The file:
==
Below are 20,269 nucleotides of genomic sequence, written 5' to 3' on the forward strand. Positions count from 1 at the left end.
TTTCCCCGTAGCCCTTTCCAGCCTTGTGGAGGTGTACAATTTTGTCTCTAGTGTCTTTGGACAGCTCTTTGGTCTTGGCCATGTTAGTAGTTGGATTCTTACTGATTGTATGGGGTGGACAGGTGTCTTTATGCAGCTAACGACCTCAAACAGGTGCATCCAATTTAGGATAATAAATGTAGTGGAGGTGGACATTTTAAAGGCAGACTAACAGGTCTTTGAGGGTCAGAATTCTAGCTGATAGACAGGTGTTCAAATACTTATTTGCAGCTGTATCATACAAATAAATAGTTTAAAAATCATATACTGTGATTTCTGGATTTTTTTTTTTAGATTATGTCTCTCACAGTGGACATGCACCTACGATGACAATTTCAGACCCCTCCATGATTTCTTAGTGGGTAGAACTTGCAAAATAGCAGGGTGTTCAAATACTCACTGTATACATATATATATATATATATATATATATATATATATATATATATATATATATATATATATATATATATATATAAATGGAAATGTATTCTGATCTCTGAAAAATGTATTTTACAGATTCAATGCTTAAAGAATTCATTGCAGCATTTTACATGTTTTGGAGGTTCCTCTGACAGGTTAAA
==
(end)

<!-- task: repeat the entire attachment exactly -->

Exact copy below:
Below are 20,269 nucleotides of genomic sequence, written 5' to 3' on the forward strand. Positions count from 1 at the left end.
TTTCCCCGTAGCCCTTTCCAGCCTTGTGGAGGTGTACAATTTTGTCTCTAGTGTCTTTGGACAGCTCTTTGGTCTTGGCCATGTTAGTAGTTGGATTCTTACTGATTGTATGGGGTGGACAGGTGTCTTTATGCAGCTAACGACCTCAAACAGGTGCATCCAATTTAGGATAATAAATGTAGTGGAGGTGGACATTTTAAAGGCAGACTAACAGGTCTTTGAGGGTCAGAATTCTAGCTGATAGACAGGTGTTCAAATACTTATTTGCAGCTGTATCATACAAATAAATAGTTTAAAAATCATATACTGTGATTTCTGGATTTTTTTTTTTAGATTATGTCTCTCACAGTGGACATGCACCTACGATGACAATTTCAGACCCCTCCATGATTTCTTAGTGGGTAGAACTTGCAAAATAGCAGGGTGTTCAAATACTCACTGTATACATATATATATATATATATATATATATATATATATATATATATATATATATATATATATATATATATATATAAATGGAAATGTATTCTGATCTCTGAAAAATGTATTTTACAGATTCAATGCTTAAAGAATTCATTGCAGCATTTTACATGTTTTGGAGGTTCCTCTGACAGGTTAAA